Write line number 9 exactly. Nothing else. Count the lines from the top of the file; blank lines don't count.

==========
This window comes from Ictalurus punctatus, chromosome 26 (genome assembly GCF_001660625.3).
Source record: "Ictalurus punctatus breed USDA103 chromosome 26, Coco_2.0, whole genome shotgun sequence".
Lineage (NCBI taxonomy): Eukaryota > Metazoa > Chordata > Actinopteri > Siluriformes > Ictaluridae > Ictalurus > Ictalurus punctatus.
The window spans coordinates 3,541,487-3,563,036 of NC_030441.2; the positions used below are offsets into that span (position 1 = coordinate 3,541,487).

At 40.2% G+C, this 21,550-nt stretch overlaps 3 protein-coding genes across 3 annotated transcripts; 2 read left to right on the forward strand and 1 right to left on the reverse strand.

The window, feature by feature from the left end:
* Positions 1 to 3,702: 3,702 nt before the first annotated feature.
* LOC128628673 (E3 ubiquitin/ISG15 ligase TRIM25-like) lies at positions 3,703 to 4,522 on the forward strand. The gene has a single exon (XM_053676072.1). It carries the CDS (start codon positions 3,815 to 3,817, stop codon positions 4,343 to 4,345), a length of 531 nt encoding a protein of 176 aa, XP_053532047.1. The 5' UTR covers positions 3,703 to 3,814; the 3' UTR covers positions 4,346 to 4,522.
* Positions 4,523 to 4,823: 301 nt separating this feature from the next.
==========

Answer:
* Positions 4,523 to 4,823: 301 nt separating this feature from the next.